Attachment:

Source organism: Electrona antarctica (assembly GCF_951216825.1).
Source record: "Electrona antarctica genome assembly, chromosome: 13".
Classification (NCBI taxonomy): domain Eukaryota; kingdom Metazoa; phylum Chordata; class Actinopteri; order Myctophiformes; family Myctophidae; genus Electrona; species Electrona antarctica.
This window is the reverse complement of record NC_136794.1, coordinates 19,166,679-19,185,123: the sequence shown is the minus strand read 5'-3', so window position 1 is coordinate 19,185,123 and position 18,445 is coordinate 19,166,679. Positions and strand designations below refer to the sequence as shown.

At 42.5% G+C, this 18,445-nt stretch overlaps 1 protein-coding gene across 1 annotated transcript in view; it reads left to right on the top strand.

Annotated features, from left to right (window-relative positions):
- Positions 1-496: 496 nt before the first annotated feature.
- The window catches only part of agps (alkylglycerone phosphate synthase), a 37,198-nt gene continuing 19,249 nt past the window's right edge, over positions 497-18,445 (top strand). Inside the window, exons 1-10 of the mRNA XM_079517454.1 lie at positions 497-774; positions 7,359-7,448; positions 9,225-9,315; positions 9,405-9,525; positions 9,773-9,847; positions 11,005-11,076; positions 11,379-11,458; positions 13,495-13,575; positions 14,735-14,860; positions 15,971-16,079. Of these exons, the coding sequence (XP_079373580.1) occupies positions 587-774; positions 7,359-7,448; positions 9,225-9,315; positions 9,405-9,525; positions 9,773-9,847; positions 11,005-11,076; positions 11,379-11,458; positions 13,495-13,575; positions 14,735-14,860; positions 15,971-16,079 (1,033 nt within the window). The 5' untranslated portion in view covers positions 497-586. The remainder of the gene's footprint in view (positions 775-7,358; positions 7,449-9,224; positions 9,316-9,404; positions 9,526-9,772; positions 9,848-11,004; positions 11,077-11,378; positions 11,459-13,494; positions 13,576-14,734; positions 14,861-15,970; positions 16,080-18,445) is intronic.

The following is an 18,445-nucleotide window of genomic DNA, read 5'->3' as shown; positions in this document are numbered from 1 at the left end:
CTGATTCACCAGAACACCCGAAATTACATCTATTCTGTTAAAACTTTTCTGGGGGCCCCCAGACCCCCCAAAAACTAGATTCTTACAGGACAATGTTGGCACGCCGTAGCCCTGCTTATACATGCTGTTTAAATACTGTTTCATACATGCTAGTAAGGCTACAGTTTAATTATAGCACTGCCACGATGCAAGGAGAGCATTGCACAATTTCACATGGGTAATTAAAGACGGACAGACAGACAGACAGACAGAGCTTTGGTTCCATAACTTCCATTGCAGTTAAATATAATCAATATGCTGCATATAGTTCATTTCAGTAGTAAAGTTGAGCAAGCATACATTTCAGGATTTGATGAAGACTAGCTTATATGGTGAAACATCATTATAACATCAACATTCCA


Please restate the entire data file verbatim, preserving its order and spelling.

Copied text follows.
Source organism: Electrona antarctica (assembly GCF_951216825.1).
Source record: "Electrona antarctica genome assembly, chromosome: 13".
Classification (NCBI taxonomy): domain Eukaryota; kingdom Metazoa; phylum Chordata; class Actinopteri; order Myctophiformes; family Myctophidae; genus Electrona; species Electrona antarctica.
This window is the reverse complement of record NC_136794.1, coordinates 19,166,679-19,185,123: the sequence shown is the minus strand read 5'-3', so window position 1 is coordinate 19,185,123 and position 18,445 is coordinate 19,166,679. Positions and strand designations below refer to the sequence as shown.

At 42.5% G+C, this 18,445-nt stretch overlaps 1 protein-coding gene across 1 annotated transcript in view; it reads left to right on the top strand.

Annotated features, from left to right (window-relative positions):
- Positions 1-496: 496 nt before the first annotated feature.
- The window catches only part of agps (alkylglycerone phosphate synthase), a 37,198-nt gene continuing 19,249 nt past the window's right edge, over positions 497-18,445 (top strand). Inside the window, exons 1-10 of the mRNA XM_079517454.1 lie at positions 497-774; positions 7,359-7,448; positions 9,225-9,315; positions 9,405-9,525; positions 9,773-9,847; positions 11,005-11,076; positions 11,379-11,458; positions 13,495-13,575; positions 14,735-14,860; positions 15,971-16,079. Of these exons, the coding sequence (XP_079373580.1) occupies positions 587-774; positions 7,359-7,448; positions 9,225-9,315; positions 9,405-9,525; positions 9,773-9,847; positions 11,005-11,076; positions 11,379-11,458; positions 13,495-13,575; positions 14,735-14,860; positions 15,971-16,079 (1,033 nt within the window). The 5' untranslated portion in view covers positions 497-586. The remainder of the gene's footprint in view (positions 775-7,358; positions 7,449-9,224; positions 9,316-9,404; positions 9,526-9,772; positions 9,848-11,004; positions 11,077-11,378; positions 11,459-13,494; positions 13,576-14,734; positions 14,861-15,970; positions 16,080-18,445) is intronic.

The following is an 18,445-nucleotide window of genomic DNA, read 5'->3' as shown; positions in this document are numbered from 1 at the left end:
CTGATTCACCAGAACACCCGAAATTACATCTATTCTGTTAAAACTTTTCTGGGGGCCCCCAGACCCCCCAAAAACTAGATTCTTACAGGACAATGTTGGCACGCCGTAGCCCTGCTTATACATGCTGTTTAAATACTGTTTCATACATGCTAGTAAGGCTACAGTTTAATTATAGCACTGCCACGATGCAAGGAGAGCATTGCACAATTTCACATGGGTAATTAAAGACGGACAGACAGACAGACAGACAGAGCTTTGGTTCCATAACTTCCATTGCAGTTAAATATAATCAATATGCTGCATATAGTTCATTTCAGTAGTAAAGTTGAGCAAGCATACATTTCAGGATTTGATGAAGACTAGCTTATATGGTGAAACATCATTATAACATCAACATTCCA